It’s Labor Day 2009. For some it’s the end of summer, for others it’s back to work, back to school. For me it’s another day.
All the ample parking that existed in Hoboken for the past couple of months is gone. They’re all back and shopping at the supermarket all at once. It’s a madhouse.
Labor Day for me was the last holiday before school started. Growing up it was usually the weekend of the Romaine Singer VFW Post 3484 picnic at Saddle River County Park in Saddle Brook.
My father was a member and most of my family would go. There were other kids to play with as the adults generally got really drunk. Usually there was a major fist fight each year, sometimes because one guy smacked his wife and someone would intervene.
“Don’t hit your wife!”
‘Don’t tell me what to do! Mind your own fucking business!’
Bam! Pow! Smack Smack!
Me and the other kids would get all sugared up at the 7Up trailer, drinking as much orange soda as we could. There would be egg tossing contests and a tug of war and softball as activities. Most families knew to stay away from the picnic area on those days, drunken veterans were not to be fooled with.
We would also play in the Saddle River, avoiding the carcasses of water rats as they floated downstream. Eventually the picnic would end as the park would close at dusk. Lot’s of drunk driving home, no accidents reported.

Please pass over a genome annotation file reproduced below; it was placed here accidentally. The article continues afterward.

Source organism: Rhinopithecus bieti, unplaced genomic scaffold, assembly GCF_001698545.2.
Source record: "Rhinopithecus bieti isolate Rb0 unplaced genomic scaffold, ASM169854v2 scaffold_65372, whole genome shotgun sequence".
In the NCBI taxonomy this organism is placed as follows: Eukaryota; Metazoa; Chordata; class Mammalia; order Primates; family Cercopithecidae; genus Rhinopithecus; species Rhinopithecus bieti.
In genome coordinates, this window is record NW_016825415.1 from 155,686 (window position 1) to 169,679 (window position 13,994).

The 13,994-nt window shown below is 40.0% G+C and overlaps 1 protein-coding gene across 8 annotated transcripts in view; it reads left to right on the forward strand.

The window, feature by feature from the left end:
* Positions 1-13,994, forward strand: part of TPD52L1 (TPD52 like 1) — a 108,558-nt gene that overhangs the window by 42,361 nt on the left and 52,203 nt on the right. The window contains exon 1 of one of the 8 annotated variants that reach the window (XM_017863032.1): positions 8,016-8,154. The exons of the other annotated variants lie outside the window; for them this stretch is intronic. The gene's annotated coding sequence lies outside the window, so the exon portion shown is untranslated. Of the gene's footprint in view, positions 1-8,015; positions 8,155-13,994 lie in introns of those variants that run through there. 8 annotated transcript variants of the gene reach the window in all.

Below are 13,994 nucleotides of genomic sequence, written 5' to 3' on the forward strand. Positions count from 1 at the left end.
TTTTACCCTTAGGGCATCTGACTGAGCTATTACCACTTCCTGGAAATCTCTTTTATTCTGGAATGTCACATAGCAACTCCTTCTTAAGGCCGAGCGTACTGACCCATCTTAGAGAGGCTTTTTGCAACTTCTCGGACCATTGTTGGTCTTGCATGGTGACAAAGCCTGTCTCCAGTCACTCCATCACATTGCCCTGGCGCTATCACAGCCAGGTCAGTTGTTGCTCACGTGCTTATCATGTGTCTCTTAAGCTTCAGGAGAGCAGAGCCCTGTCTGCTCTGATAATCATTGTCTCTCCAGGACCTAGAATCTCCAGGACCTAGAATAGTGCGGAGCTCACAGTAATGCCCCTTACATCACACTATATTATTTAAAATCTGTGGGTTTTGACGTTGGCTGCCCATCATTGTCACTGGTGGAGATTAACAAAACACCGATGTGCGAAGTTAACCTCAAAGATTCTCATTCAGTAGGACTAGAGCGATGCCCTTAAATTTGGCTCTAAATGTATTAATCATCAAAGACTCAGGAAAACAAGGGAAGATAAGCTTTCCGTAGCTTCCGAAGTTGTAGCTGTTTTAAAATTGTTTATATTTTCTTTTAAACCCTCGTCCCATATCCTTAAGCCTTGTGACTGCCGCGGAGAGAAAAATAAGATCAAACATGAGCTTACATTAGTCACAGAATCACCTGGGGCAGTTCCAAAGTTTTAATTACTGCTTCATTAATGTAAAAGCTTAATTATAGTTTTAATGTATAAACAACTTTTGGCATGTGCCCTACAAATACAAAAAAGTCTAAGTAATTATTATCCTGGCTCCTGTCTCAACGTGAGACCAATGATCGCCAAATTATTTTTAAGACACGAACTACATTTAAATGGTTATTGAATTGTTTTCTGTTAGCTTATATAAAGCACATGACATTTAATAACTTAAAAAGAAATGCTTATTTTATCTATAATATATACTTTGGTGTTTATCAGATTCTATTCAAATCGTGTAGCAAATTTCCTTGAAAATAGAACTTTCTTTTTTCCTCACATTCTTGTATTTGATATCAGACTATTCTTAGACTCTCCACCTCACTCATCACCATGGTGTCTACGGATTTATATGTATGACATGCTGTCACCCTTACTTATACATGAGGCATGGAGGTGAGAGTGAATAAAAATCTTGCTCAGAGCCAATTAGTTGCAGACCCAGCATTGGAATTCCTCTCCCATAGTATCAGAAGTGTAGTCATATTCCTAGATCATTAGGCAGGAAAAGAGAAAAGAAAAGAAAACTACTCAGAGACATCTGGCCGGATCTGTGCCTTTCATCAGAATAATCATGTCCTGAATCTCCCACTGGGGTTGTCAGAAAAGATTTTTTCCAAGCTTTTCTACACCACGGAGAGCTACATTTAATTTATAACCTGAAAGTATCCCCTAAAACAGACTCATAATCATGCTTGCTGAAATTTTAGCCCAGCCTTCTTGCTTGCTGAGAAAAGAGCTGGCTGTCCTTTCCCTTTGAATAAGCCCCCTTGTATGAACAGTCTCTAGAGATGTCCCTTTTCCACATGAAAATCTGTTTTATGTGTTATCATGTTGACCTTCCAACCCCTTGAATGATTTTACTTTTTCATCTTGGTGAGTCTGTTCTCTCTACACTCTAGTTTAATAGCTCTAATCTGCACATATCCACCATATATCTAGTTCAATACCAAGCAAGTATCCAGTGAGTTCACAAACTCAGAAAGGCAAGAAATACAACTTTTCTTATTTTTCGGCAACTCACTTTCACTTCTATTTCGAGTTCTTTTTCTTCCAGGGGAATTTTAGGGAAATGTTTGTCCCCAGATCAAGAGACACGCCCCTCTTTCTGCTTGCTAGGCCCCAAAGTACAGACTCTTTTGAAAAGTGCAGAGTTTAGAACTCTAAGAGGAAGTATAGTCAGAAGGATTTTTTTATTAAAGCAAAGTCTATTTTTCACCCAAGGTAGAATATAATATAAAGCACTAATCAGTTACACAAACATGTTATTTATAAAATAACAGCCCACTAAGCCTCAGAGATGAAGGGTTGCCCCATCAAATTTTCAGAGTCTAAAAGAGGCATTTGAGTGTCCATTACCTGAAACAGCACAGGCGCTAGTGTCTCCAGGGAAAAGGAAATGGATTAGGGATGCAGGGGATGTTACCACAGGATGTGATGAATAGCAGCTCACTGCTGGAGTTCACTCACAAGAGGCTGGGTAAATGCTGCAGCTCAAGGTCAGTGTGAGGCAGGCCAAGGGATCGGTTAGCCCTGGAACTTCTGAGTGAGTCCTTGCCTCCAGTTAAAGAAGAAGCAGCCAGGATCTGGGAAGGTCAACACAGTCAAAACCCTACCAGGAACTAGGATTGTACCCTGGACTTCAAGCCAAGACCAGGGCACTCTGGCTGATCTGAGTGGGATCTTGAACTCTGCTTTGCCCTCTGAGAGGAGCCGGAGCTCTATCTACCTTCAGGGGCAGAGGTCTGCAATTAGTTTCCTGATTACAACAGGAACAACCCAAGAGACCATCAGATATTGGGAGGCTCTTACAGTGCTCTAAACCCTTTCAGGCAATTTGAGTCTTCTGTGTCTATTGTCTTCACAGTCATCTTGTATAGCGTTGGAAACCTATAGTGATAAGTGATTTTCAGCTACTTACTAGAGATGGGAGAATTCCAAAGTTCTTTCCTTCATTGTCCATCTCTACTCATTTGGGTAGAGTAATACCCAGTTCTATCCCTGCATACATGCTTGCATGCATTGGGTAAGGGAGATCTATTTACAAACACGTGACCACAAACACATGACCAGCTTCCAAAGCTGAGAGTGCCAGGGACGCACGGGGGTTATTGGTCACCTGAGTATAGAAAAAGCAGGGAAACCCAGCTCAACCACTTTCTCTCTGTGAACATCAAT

Remember this was the 1970’s when if you were pulled over by the police you would be told to drive directly home.
Mostly the veterans were all from World War II and the Korean War. A sprinkling of Vietnam vets were eventually represented. At some point in the 1970’s the picnics moved from the County Park to a space behind the VFW on Market Street in Saddle Brook, between the road and Riverside Jewish Cemetery.
The other children of the veterans and myself would play in those woods before it was developed, learning how to smoke cigarettes.
It was more contained in that space by the cemetery, still a fist fight would occur, oyster shuckers would throw down their shucking knives and join the melee. I only went to one or two of the picnics there.
No 7Up trailers there and the other kids were off doing other things, perhaps joining Al-A-Teen. It started not being fun sitting there watching the adults get 3 sheets to the wind.
In the 1980’s I did go to the Labor Day parade in Manhattan with my friend Lois. That was sparsely attended by both marchers and spectators.
I also went to the Carnival in Flatbush a few times on Labor Day. Each successive year I had less and less of a good time, eventually avoiding it all together. I
went with Rand & Lisa once, also with Julio once and another time hanging out with my old Rasta pal Marcus. The time with Marcus was mainly a blur since I was quite red eyed when I left. I am pretty sure I had a good time though.